U.S. presidential trips are an opportunity to project power and burnish statesmanship. But they come with diplomatic dangers and potential pitfalls, too. For Donald Trump, several of those await in Jerusalem and Bethlehem next week.
A nine-day tour taking in Saudi Arabia, Israel, the Palestinian territories, the Vatican and NATO would be a tall order for any president. But for Trump, under siege at home over questions about his administration’s links to Russia and his firing of FBI chief James Comey, it is a particularly demanding itinerary, especially for a first overseas venture.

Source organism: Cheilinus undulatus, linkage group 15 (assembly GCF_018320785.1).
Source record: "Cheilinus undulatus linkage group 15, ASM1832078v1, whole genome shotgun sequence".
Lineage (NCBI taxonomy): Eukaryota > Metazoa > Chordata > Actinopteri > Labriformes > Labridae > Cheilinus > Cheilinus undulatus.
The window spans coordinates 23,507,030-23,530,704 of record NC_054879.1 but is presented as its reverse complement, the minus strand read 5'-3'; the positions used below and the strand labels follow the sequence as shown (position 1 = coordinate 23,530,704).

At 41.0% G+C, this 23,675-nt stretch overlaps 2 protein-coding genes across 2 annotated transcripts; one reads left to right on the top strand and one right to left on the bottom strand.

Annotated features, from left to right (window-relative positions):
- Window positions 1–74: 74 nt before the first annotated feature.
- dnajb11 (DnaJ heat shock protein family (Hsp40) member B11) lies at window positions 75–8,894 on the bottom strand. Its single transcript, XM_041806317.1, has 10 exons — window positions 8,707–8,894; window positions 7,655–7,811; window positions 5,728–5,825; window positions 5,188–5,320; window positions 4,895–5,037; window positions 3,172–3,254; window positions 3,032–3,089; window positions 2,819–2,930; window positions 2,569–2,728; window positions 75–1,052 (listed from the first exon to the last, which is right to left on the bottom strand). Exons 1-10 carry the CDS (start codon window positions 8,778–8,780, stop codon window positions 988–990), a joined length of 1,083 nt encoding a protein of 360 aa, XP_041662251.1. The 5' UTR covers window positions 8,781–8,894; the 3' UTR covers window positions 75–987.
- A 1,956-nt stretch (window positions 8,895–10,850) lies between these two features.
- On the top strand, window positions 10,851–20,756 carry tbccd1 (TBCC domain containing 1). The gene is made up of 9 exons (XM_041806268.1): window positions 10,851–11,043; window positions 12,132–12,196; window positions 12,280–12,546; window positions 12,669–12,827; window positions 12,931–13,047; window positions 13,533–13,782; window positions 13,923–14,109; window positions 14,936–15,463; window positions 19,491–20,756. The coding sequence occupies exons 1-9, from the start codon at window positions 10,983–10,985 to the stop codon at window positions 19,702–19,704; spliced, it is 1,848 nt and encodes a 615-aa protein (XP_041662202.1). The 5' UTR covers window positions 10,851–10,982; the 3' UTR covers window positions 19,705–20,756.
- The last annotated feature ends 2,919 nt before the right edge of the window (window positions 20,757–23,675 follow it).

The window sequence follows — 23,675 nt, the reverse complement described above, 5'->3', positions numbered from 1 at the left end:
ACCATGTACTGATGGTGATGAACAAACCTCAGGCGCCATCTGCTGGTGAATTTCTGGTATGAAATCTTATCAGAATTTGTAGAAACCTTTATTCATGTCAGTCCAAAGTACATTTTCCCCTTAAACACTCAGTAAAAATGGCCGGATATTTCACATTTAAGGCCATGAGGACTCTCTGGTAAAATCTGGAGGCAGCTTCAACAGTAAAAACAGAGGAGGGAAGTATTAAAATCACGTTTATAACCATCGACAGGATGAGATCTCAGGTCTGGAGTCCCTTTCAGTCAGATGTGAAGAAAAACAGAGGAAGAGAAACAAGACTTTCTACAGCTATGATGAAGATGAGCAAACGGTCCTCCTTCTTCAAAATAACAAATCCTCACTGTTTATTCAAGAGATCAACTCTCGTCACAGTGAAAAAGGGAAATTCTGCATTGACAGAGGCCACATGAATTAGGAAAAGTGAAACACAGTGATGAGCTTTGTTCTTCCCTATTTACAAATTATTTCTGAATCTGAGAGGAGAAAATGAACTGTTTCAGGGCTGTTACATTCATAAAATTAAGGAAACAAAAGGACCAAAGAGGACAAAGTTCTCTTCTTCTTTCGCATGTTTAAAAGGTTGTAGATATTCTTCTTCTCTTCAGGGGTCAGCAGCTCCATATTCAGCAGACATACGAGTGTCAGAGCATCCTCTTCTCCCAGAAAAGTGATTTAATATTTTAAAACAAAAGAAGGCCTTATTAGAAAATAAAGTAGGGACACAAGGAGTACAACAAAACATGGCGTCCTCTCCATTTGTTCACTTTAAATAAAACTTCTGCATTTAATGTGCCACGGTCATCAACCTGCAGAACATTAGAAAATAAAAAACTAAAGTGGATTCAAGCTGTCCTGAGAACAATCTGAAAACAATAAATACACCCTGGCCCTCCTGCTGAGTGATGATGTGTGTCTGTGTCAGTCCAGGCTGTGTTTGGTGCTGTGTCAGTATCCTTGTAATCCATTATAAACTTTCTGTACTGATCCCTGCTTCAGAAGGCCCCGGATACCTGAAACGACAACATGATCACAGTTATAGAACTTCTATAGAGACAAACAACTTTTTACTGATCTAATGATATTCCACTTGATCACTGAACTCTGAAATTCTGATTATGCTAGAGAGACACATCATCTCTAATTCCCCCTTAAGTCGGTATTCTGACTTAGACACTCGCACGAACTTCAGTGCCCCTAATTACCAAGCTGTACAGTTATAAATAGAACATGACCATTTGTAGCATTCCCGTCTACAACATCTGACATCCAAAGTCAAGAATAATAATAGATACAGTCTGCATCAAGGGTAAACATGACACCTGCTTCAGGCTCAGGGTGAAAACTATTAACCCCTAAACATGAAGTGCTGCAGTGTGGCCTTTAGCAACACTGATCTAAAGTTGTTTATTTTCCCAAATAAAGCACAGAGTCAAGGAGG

During his campaign, Trump promised to be Israel’s “best friend” if elected and signaled that it was okay for the Israeli government to go on building settlements on occupied land since he didn’t regard it as an obstacle to peace.
Since taking office, however, Trump has shifted tack, urging Prime Minister Benjamin Netanyahu to “hold back” on settlements, and praising Palestinian President Mahmoud Abbas at a White House meeting this month, part of an effort to bring the sides together and launch another attempt at Middle East peace